Technology: High-definition TV gives way to clearer pictures

日期:2019-02-28 05:14:01 作者:叶庇筮 阅读:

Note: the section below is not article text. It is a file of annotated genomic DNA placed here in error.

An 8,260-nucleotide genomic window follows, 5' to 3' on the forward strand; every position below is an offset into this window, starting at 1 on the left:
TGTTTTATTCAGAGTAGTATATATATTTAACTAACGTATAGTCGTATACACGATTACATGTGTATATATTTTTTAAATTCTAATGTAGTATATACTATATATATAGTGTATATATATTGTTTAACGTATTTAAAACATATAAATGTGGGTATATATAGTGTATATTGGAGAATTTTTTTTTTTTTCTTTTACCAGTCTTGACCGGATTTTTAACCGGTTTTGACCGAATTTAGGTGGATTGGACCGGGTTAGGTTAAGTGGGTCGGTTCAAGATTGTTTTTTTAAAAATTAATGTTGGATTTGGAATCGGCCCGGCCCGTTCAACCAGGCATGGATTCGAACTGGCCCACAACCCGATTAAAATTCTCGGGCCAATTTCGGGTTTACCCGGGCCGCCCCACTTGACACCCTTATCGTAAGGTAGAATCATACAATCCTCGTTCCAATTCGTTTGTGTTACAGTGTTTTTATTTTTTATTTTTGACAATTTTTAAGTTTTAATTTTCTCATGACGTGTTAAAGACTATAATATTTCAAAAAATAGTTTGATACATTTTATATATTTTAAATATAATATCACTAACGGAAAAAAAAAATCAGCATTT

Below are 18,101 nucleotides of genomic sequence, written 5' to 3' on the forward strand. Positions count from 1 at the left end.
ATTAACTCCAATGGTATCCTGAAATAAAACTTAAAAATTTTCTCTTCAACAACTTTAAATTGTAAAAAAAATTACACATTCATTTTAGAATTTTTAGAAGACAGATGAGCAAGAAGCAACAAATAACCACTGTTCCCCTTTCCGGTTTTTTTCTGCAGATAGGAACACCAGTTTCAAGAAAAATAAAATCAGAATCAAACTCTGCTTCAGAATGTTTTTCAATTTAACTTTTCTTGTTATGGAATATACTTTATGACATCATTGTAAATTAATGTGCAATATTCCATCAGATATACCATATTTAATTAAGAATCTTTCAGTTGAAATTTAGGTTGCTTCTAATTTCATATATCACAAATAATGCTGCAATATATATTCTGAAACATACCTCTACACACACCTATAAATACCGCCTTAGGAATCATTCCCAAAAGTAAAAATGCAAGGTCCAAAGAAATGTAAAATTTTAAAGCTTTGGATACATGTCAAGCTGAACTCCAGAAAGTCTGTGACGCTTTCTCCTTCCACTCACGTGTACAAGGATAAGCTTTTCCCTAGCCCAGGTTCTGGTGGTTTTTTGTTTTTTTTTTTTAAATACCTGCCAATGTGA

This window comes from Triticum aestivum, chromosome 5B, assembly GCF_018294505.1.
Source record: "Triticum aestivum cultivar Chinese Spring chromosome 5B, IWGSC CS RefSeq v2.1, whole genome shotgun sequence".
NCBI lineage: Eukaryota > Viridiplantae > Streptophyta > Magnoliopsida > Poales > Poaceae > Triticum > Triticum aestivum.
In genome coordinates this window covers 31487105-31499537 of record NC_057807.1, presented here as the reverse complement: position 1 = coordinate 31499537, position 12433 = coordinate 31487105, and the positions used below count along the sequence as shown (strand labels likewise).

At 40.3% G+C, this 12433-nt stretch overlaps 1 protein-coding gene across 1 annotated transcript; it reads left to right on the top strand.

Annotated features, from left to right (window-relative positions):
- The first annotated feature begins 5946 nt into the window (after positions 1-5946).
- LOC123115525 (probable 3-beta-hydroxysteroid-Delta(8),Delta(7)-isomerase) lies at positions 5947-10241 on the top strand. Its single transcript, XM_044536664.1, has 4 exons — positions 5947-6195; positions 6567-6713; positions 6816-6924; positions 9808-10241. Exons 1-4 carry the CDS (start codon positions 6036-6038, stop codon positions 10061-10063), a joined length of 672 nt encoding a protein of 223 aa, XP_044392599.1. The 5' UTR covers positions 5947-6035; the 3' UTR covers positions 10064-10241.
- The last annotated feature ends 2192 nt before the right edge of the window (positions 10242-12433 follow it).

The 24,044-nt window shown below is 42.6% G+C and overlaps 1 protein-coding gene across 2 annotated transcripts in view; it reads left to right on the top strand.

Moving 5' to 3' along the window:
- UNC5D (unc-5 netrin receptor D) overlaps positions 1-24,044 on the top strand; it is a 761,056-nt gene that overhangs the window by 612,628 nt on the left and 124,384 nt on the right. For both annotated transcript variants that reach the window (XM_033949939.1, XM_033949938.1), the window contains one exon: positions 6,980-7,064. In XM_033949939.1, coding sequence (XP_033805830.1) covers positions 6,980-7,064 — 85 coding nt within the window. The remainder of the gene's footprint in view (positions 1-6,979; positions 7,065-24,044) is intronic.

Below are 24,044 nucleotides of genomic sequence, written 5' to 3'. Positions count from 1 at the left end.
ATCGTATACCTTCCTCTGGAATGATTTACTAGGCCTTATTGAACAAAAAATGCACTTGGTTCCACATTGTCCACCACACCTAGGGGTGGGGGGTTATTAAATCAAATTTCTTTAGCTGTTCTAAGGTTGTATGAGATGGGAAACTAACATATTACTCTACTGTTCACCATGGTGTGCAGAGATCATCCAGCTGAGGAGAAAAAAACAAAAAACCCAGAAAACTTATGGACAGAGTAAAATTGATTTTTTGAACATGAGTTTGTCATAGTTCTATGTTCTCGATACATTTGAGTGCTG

By BARRY FOX in TOKYO JAPAN’S television stations have started to use a new broadcasting system that could undermine plans to introduce high-definition television in the 1990s. Televisions equipped to receive transmissions by this system, called Clear Vision, produce far clearer pictures than ever before. The new approach came about because some engineers believed that high-definition television would be unnecessary if the potential of the present technology was fully exploited. The commercial stations took up their idea and produced Clear Vision which, like conventional broadcasting systems, scans 525 lines across the screen. The more advanced high-definition technique scans 1125 lines; Japan’s state broadcasting company, NHK, has been developing such a system, called Hi Vision. To produce Clear Vision, the TV companies use a high-definition camera, which records on 1125 lines, in the studio, instead of a conventional camera that records on 525 lines. Equipment in the studio converts the picture electronically to the 525-line format for transmission. In practice, the pictures leaving the television station are already of better quality. A television that can receive the new system stores each incoming picture of 525 lines and displays it twice. The result for the viewer is a remarkably clear picture which approaches the quality of Hi Vision for a fraction of the price. Clear Vision worked so well that this month, all television stations in Japan, including NHK, started using it to broadcast five hours of their daily programmes. The quality of the picture is so good that viewers seem likely to prefer it to NHK’s more expensive system, scheduled to start operating in 1991. Anyone who wants to receive Hi Vision will have to buy either a new television costing at least Pounds sterling 5000, or an expensive converter. Meanwhile, some manufacturers are starting to sell televisions with Clear Vision for about Pounds sterling 1600. Existing sets will work as before, ignoring the additional information received. Fifteen years ago, NHK started work on the technology of high-definition television aiming to improve pictures. The company has already started testing Hi Vision for one hour a day from Japan’s BS2 satellite. A full service is to begin in 1991 following the launch of the BS3 satellite. As well as sharpening the image, Clear Vision also avoids the ghost shadows that frequently appear on the screen. People see these when their receiver aerials do not have a clear line of sight to the transmitter aerial; the receiver picks up reflected signals which have bounced off tall objects. The reflected signals interfere with each other and produce the ghost images. An object like a human head will appear to have faint replicas staggered across the screen. Clear Vision transmits a signal called a ghost cancel reference on one of the 525 lines. The GCR signal is a brief pulse with a clearly defined shape. Conventional receivers ignore it, but new receivers will generate a pure pulse internally and compare it with the incoming pulse. The receiver analyses any mismatch between the two pulses and alters the incoming picture signal to remove ghosts. Hi Vision eliminates them too because it is broadcast by satellite. If Clear Vision catches on, the Japanese broadcasting stations will experiment with second-generation technology which adds panels at the side of the pictures. The next generation of receivers will then be able to display wide pictures. Broadcasters in the US want to use the ‘ghost busting’ system as soon as possible. They believe it will greatly improve the quality of reception in cities. European companies that broadcast from the ground are watching the progress of Clear Vision with special interest. Their system transmits 625 lines,